Managing director Mitesh Chouhan said that while business had been “tough” since March, he wanted the additional capacity to enable the firm to take on more critical mailings, which he said had spiked in recent weeks.
The Birmingham mailing house only signed for the enclosing line earlier this week, but the installation has been pencilled in for two week’s time.
“Because they’re modular machines, Kern holds all the parts there so they can bolt it together and then deconstruct and deliver and recommission on site pretty quickly,” he said.
The 3500 was financed though CMS' existing bank, Handelsbanken, rather than a government backed coronavirus loan, but Chouhan said this was more than made up for the fact that he secured a deal for the refurbished line at less than 50% of its new list price.
According to Chouhan he paid £104,000 for the machine “so that is a good price as typically those are a quarter-of-a-million-pound machines, which is why we bought it during Covid, because the deal was so good.”
While the firm has been running as a “skeleton operation” since lockdown began and was running at around 50% of pre-lockdown volumes, Chouhan said that it had been handling a lot of critical work.
“For example on [last] Friday we had a campaign for 250,000 NHS letters and that needed to be mailed on Friday and Monday. This machine can enclose at 22,000 per hour, so we basically bought it do with all the high-volume critical work that is coming in.”
CMS’s refurbished Kern 3500 joins an existing 3500 installed in 2018.
It’s configured with options including K971 high speed cut sheet input channel, OMR, 2D & OCR codes reader, a GUF grouping and folding module, two ZS high capacity servo controlled friction feeder modules (two feeders per module), high capacity envelope hopper, capable of holding up to 3000 envelopes and a vertical stacker with a two metre conveyor.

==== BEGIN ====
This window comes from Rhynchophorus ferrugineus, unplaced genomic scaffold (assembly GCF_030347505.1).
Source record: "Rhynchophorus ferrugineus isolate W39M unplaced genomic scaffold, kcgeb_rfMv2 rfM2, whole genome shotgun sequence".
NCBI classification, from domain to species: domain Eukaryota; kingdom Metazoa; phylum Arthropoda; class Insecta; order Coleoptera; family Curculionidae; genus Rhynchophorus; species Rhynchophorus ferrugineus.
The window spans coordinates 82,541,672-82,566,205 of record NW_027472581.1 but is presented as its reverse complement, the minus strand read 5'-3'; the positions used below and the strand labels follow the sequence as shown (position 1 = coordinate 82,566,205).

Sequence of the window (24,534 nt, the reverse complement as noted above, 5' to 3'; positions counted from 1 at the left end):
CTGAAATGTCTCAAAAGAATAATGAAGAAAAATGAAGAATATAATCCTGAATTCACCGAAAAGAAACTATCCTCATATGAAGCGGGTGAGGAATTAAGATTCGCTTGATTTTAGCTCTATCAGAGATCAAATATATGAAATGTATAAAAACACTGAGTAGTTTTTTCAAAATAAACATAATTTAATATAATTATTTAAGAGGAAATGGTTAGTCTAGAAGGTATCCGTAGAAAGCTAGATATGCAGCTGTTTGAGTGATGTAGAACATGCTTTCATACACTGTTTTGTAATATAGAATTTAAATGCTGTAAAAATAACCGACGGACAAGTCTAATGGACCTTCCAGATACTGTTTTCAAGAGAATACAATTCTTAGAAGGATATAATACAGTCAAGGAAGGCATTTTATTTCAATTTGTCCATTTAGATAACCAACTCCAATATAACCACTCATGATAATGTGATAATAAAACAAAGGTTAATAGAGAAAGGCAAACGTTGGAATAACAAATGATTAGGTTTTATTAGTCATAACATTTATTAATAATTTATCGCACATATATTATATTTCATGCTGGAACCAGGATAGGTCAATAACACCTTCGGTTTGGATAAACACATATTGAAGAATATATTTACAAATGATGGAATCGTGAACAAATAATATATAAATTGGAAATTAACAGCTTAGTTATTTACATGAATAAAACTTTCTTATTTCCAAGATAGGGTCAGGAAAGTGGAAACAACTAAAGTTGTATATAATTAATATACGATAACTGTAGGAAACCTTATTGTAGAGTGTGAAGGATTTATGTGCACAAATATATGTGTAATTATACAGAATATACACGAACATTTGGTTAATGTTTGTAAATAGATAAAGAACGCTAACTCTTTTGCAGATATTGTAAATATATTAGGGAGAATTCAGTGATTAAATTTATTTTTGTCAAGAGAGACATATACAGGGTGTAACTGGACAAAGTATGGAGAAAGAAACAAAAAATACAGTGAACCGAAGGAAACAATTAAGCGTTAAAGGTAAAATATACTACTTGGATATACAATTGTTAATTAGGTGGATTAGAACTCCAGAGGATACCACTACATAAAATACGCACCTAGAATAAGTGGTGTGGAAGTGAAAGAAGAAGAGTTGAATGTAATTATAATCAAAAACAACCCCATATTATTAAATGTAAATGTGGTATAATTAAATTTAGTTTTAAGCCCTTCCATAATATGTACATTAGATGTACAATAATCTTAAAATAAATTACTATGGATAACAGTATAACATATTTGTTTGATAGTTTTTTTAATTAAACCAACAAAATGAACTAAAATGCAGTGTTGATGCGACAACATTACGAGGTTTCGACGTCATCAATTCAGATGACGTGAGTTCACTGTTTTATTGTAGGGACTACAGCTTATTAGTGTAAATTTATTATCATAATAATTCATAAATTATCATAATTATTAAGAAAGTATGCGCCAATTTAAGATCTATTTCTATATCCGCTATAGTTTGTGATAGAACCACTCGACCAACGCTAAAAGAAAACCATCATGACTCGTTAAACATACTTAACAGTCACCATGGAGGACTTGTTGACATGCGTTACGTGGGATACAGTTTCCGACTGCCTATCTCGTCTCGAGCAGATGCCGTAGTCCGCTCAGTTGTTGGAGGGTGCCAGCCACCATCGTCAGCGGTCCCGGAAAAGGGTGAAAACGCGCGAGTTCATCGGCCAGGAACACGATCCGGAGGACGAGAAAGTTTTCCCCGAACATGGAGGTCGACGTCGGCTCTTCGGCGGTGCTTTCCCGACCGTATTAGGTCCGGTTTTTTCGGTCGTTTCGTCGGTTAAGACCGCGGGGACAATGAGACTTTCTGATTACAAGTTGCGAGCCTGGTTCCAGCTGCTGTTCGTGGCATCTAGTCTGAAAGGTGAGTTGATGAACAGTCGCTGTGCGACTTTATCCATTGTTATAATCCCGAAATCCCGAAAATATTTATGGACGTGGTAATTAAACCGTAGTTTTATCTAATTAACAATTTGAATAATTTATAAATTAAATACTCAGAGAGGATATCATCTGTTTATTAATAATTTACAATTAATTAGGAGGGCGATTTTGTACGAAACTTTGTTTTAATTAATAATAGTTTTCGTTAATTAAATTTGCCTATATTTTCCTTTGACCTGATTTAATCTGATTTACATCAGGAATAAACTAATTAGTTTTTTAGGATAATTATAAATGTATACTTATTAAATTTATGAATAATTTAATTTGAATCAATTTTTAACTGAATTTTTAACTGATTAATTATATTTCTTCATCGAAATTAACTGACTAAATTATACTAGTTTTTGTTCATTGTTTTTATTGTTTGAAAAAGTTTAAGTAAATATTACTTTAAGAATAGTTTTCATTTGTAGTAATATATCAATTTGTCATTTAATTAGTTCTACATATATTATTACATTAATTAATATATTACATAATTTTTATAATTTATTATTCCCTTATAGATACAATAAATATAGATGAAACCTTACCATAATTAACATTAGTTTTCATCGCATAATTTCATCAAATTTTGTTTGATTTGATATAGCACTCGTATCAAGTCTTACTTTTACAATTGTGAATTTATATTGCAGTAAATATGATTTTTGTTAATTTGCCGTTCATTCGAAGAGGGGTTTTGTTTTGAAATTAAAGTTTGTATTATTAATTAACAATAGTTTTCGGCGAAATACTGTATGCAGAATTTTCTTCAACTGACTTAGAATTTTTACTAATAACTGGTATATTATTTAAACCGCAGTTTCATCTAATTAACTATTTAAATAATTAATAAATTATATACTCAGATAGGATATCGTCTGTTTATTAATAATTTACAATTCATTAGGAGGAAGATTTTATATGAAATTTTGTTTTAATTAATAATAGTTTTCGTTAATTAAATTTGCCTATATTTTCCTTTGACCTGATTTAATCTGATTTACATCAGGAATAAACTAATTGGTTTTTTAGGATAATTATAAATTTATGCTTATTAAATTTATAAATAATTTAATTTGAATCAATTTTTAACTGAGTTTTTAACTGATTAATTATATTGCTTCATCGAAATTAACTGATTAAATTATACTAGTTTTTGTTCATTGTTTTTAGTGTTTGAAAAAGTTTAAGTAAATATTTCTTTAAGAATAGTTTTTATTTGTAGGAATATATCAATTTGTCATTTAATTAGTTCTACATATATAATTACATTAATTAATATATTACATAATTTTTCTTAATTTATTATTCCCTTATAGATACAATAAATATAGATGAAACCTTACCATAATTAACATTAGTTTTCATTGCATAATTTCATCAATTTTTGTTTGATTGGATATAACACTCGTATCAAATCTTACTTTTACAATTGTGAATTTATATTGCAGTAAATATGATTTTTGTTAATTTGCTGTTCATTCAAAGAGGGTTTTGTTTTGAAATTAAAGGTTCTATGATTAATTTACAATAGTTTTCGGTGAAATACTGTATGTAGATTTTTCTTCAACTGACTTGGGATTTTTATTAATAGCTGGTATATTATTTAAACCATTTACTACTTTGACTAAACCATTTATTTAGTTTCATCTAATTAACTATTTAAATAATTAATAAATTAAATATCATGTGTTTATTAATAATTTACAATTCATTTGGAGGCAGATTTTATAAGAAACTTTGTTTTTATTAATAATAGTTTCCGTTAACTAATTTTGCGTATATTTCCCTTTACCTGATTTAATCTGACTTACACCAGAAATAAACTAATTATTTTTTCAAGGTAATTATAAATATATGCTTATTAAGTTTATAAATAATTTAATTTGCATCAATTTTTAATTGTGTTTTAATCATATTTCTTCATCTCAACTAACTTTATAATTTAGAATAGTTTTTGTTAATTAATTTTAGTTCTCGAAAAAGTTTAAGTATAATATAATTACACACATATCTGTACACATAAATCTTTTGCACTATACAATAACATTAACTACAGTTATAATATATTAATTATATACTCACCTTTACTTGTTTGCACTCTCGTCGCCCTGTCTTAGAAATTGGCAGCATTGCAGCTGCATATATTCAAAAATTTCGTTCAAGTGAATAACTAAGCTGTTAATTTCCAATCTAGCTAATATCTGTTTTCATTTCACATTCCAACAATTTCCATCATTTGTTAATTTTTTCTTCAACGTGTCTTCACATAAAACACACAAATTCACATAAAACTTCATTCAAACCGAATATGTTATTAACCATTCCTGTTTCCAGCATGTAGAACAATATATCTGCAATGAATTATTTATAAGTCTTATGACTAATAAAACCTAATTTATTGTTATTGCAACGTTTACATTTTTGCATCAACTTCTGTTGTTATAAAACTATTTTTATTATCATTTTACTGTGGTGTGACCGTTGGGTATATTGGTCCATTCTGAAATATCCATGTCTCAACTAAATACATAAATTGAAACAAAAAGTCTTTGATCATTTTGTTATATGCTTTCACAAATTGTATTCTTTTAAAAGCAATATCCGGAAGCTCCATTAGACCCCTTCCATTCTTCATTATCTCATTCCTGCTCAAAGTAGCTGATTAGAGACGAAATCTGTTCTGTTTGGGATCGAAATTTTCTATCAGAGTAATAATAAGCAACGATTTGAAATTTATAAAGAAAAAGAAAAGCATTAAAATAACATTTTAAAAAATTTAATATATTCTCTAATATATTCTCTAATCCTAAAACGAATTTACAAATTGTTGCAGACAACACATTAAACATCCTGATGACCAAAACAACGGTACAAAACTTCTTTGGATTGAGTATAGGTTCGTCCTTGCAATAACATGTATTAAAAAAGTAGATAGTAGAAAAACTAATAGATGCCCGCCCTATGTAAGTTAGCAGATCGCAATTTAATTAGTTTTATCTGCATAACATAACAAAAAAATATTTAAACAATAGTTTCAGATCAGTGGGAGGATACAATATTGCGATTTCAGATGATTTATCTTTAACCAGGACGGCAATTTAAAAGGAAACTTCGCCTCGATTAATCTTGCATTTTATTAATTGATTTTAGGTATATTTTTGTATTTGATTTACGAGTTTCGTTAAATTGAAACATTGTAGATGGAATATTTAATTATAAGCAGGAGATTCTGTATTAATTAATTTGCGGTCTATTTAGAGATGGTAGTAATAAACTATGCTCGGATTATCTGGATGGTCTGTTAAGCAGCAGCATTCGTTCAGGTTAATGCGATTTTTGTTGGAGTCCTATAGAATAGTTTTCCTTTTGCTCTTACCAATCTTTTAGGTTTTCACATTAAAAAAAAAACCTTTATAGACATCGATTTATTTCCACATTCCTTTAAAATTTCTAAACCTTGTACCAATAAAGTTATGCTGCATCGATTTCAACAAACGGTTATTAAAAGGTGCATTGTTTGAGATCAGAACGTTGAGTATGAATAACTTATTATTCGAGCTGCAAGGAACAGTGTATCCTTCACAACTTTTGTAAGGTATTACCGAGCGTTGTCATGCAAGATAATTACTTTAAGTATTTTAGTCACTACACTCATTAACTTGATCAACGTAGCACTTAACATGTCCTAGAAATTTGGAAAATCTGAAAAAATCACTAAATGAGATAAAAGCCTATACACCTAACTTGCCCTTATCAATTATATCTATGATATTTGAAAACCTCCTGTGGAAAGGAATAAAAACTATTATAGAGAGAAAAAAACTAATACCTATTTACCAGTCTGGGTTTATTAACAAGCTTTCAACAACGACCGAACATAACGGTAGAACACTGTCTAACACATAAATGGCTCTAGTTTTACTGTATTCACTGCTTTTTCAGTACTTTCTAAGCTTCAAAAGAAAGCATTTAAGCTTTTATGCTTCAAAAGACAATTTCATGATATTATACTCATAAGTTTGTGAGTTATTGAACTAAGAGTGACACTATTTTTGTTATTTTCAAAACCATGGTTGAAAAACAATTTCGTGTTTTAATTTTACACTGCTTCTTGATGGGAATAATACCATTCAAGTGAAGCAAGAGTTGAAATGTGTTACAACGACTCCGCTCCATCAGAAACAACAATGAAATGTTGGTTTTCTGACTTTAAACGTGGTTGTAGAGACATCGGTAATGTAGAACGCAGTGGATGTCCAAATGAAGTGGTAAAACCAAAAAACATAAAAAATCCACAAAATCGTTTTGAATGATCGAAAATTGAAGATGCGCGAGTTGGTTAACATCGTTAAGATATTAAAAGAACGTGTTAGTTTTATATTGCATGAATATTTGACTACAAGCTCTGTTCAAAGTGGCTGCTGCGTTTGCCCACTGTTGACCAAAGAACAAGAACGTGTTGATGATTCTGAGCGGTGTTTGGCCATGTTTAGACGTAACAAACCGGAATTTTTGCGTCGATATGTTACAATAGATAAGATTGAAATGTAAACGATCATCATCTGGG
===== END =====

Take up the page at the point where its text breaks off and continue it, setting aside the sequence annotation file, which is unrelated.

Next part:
While CMS is running reduced staffing to reflect a reduction in work and to enable it to adhere to social distancing guidelines, the business is still running two production shifts and overtime, when required. Chouhan added that the layout of its new factory enabled to maintain 2m social distancing easily, something he planned to continue even when the rules change to 1m, and it carried out cleaning between shifts.
“The door handles literally shine they’ve been so polished. We monitor the CCTV too and staff have access to masks, gloves and sanitiser stations, it’s very important to me that we protect the workforce."
Only four out of the firm's circa 20 production operatives were furloughed. 25 staff in total across the business were placed on furlough.
Pre-Covid Chouhan said the business employed 100 staff, but it had put 25 on furlough and let another 25 go permanently.
“We reduced our headcount and are investing in faster, more efficient machinery. Machines are cheaper than people and that’s what Covid has taught us, to be lean.”
While the business is still running at 50% capacity, Chouhan said he remained cautiously optimistic that things would pick up from July onwards.
“Weirdly, while August is one the trade’s quietest months, we’ve already got a lot of work booked in. Just on the DM side we have two companies that have booked in 1.6m items between them, a holiday company and a retailer. We’ve got a lot of paper wrapping booked in too.
“For us, furlough ends at the end of July, so going into August we won’t have anyone furloughed, so we have to seriously go for it from then.”